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Business needs to go beyond understanding the individual to become truly customer-centric

two guys drinking beer

I’ve had three quite separate ‘lives’ from a beer perspective.

In a nutshell

  1. Peoples' consumption journeys in a category are simply facsimiles of many other people’s same experiences.
  2. Our decision-making is hugely driven by what’s happening around us. We are constantly taking in the shifting culture around us and applying it to our decision criteria to shape outcomes – whether we are conscious of this or not.
  3. If we want to be customer-centric in our business practice, an understanding of culture and context is critical for achieving this.
  4. TRA builds a framework to guide an understanding of how culture impacts a client’s category and how key ideas within this can be harnessed to drive innovation, improvement and relevance.   

The first life saw me in full mainstream Christchurch ‘one of the boys’ mode, drinking Canterbury Draught (Our Beer!) from plastic jugs at the Halswell Tavern or Lincoln University stein. In this life I valued the absolute unswerving patriotism, universal acceptance (and let’s face it, the rather sweet and uncomplicated palate) of the drop.

But we grow, and in my next life, as part of a wider transition from a student into a Young Auckland Professional (single word, rhymes with ‘anchor’), my second beer life saw me dive straight into the shiny, premium lager existence of ‘Heineken Man’. This life was all about looking worldly and sophisticated while enjoying the crisp, tart simplicity of ice-cold Euro-lager.

The third, and current beer life has seen another remarkable about-face in taste profiling, as I find myself delving into the musty, beardy world of craft beer. In this life I find myself announcing preferences for double-hopped IPA and claiming to know the taste difference between Sauvin and Riwaka hops (I don’t).

If you were to ask me how these monumental shifts in beer preference occurred, I would certainly try to tell you that these were clear, considered changes in my individual decision behaviour, directed by me and reflecting the needs and motivations that well up from deep inside me. I would note my increasingly sophisticated palate demanding a more meaningful experience from my beer of choice, and my changing life stage and the shifts this brings in the things we feel we want from life.

At some level all of these feelings I have of personal agency about my changing choices are probably true. But what’s funny when I look at my beer-life-transition is just how closely it reflects everybody’s journey through this category.

A quick look at beer volume statistics in New Zealand show a clear movement away from mainstream beer brands and into premium lagers across the late 90’s and early 2000’s, followed by a remarkable growth of craft beer volumes over the past 15 years or so. In fact, it’s not even just a New Zealand thing. If you picked pretty much any beer market in the entire developed world, you see the same journey unfolding from mainstream to premium to craft.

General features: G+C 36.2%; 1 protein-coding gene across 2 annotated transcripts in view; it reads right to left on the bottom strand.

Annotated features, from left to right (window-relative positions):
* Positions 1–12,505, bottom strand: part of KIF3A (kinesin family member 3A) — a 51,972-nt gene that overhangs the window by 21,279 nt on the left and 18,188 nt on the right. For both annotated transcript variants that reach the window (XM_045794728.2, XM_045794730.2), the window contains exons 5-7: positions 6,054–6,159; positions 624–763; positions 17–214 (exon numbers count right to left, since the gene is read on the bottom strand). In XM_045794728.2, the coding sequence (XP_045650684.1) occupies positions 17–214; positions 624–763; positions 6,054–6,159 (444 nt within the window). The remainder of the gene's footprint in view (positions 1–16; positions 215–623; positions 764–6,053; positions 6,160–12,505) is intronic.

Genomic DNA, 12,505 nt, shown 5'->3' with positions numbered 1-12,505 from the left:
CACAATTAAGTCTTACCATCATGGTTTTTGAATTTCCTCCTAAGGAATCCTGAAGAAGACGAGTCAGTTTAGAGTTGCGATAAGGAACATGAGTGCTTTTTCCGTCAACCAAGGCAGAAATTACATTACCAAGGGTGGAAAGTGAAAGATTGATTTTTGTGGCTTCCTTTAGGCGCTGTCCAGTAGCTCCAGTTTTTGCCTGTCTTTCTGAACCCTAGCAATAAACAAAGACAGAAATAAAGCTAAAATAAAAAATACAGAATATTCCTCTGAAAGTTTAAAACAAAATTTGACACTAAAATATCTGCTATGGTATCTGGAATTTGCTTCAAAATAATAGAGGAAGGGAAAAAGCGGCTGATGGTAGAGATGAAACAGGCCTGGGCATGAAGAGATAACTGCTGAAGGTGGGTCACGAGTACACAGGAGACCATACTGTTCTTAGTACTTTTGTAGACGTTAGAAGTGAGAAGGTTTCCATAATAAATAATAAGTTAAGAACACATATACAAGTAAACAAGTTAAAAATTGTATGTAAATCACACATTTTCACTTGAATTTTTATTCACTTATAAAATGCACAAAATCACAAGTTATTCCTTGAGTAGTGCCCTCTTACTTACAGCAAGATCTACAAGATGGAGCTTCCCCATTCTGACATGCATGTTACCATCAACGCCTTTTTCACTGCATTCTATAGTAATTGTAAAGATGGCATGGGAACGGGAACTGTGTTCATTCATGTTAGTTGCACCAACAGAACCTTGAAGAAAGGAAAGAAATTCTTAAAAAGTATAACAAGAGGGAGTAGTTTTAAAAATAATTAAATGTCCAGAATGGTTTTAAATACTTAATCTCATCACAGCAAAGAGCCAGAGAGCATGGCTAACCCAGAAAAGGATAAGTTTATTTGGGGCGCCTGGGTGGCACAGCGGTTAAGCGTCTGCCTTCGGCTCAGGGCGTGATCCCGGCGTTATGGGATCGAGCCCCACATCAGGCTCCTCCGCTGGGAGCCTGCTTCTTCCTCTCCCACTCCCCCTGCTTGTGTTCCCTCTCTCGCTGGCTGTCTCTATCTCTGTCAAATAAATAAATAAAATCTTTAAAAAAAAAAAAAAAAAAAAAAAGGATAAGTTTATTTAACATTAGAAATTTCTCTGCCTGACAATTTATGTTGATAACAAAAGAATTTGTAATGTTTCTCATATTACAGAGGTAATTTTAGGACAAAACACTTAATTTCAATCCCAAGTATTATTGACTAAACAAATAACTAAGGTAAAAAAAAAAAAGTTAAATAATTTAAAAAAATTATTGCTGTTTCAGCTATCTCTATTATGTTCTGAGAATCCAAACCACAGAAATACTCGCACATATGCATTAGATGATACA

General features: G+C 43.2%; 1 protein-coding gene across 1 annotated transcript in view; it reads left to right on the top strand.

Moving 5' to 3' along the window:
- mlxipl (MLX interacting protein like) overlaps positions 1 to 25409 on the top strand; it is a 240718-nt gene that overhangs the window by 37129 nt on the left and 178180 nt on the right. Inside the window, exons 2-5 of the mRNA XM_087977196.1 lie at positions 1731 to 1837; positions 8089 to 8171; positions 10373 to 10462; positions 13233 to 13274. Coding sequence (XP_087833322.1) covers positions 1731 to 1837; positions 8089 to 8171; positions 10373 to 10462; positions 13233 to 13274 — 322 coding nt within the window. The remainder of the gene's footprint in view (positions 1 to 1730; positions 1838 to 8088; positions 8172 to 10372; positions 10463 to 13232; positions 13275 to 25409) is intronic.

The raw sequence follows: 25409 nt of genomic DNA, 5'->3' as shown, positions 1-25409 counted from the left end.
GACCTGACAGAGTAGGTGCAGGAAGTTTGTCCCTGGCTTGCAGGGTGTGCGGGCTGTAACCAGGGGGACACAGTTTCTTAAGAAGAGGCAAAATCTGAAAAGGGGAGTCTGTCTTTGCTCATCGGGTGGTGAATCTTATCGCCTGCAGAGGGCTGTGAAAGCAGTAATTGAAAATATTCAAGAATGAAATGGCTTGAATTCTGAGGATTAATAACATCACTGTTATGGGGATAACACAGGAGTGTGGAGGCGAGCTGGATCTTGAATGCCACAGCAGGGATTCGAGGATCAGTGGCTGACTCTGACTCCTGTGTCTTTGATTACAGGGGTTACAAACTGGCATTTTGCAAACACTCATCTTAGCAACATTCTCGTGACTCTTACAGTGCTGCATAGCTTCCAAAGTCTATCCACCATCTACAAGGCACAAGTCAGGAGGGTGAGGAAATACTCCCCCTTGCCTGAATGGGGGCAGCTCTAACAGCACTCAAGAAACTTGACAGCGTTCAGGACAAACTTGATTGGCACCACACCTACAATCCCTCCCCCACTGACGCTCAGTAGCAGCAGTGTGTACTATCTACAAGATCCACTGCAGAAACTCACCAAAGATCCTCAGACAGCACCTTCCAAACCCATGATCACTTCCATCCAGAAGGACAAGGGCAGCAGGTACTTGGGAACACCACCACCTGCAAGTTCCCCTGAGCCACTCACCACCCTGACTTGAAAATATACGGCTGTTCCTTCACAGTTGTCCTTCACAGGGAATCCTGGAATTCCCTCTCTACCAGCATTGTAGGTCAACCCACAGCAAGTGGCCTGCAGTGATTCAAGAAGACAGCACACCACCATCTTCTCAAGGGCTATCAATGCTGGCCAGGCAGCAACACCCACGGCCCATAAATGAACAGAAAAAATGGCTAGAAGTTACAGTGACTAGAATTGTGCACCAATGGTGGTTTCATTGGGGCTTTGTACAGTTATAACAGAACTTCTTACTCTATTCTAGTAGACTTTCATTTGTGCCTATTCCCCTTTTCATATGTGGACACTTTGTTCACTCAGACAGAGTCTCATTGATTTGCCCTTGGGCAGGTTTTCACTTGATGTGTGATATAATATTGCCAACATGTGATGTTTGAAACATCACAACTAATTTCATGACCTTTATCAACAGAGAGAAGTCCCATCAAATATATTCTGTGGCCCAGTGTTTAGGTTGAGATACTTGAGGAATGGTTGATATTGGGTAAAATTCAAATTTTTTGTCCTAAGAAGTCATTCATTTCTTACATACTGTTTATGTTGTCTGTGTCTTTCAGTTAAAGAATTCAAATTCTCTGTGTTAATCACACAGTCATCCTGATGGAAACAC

A cultural force field

So while I feel like I have been making my own choices, based on my own individual needs, clearly this isn’t entirely true. Something else has been going on around me that has been impacting a huge amount of other people in the same way, at the same time.

And the interesting thing is that it’s not just beer either. If you stop and think about all the categories you make decisions in and reflect on the general changes you have made in your choices, what becomes fascinating is just how many of our individual journeys are simply facsimiles of many other people’s same experiences.

A movement from jeans hanging off your arse, to skin tight, to cropped above the ankle? From grunge to house to indie to R&B? Food mash-ups? Fancy feasts to fast casual?

Damn.

The scary, but amazingly obvious truth about our decisions, when we stand back and chart their progress against general movements in our peer groups, markets, countries and planet, is that they tend to follow clear patterns, with distinctive ideas fuelling their progress.

Indeed, researchers from Durham University recently proved that not only does decision-making move in clear cycles through a whole range of categories as diverse as music, baby names and dog breeds, but changes happen at a predictable rate of reinvention. For example, if you looked at the Billboard Top 200 chart from 1950 onwards, the rate of turnover sits at a fairly stable 6% each month.